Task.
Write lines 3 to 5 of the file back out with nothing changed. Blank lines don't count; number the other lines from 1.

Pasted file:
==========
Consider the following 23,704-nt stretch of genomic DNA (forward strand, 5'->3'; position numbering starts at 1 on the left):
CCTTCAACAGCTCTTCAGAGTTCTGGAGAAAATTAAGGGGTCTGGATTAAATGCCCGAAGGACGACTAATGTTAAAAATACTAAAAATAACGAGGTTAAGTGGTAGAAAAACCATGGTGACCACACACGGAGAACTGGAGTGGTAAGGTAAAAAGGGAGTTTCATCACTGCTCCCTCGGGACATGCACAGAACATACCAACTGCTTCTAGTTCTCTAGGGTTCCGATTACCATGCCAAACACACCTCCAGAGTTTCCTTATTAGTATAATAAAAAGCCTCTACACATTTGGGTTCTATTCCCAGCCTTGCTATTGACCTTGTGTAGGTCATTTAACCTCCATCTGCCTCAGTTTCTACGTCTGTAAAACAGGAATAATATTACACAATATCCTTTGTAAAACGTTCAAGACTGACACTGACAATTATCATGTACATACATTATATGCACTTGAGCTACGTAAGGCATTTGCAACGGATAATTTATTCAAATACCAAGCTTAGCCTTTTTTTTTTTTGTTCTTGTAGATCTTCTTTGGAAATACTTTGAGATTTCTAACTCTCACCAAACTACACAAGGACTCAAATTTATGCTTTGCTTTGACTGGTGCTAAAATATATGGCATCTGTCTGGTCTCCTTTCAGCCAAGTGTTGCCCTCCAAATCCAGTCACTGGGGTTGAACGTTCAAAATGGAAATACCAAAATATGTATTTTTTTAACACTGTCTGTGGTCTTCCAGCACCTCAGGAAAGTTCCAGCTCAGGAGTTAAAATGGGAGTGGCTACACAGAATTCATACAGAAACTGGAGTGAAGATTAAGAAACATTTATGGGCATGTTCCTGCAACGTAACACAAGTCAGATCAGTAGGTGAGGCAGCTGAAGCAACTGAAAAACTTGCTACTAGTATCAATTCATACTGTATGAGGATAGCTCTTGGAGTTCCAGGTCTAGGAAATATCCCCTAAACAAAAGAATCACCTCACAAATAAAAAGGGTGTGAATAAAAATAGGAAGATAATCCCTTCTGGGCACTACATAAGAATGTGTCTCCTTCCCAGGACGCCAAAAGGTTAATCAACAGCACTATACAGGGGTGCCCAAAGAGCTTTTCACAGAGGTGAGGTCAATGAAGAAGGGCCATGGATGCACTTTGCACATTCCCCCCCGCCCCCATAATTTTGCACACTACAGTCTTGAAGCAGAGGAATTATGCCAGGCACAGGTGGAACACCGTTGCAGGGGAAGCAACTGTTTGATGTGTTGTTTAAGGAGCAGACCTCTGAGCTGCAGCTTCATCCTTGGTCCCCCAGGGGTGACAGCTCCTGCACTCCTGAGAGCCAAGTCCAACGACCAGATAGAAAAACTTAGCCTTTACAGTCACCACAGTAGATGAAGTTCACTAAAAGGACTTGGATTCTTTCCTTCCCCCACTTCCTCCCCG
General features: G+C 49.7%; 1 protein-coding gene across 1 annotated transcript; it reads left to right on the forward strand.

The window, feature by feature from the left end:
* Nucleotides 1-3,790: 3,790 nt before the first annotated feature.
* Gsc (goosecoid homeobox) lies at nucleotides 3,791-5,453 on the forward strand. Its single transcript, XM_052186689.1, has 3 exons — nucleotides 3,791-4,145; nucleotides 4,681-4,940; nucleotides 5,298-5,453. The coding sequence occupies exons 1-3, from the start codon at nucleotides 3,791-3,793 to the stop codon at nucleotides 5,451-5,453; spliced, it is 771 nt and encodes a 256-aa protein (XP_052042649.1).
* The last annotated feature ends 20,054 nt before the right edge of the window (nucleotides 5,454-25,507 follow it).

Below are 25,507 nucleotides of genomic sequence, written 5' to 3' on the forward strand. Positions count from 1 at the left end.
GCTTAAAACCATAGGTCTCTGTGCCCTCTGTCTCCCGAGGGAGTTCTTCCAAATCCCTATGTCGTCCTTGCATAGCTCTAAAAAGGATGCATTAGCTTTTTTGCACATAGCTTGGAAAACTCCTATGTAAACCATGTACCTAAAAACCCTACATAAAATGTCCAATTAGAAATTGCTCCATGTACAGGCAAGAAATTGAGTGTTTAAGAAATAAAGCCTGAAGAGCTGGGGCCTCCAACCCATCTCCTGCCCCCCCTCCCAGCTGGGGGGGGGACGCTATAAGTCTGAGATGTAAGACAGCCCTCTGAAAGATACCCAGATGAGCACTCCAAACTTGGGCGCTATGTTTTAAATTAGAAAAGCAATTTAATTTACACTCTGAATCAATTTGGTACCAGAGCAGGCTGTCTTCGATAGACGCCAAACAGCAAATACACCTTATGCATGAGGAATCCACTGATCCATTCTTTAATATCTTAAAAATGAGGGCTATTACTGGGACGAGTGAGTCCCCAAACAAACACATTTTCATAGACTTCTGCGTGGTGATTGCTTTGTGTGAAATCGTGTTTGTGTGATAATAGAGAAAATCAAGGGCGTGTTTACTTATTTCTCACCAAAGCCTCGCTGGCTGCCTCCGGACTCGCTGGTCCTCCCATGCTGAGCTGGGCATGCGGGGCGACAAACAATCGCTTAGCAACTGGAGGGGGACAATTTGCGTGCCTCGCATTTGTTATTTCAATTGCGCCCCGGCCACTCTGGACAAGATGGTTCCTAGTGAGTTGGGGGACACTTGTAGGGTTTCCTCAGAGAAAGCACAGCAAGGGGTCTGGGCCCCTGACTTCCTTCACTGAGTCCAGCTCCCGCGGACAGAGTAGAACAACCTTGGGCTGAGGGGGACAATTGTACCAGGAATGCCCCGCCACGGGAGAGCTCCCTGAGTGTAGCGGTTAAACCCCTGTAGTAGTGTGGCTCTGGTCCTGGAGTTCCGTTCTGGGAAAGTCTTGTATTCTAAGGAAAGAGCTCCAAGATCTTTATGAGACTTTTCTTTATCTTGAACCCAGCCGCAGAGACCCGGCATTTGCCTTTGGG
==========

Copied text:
General features: G+C 49.7%; 1 protein-coding gene across 1 annotated transcript; it reads left to right on the forward strand.

The window, feature by feature from the left end:
* Nucleotides 1-3,790: 3,790 nt before the first annotated feature.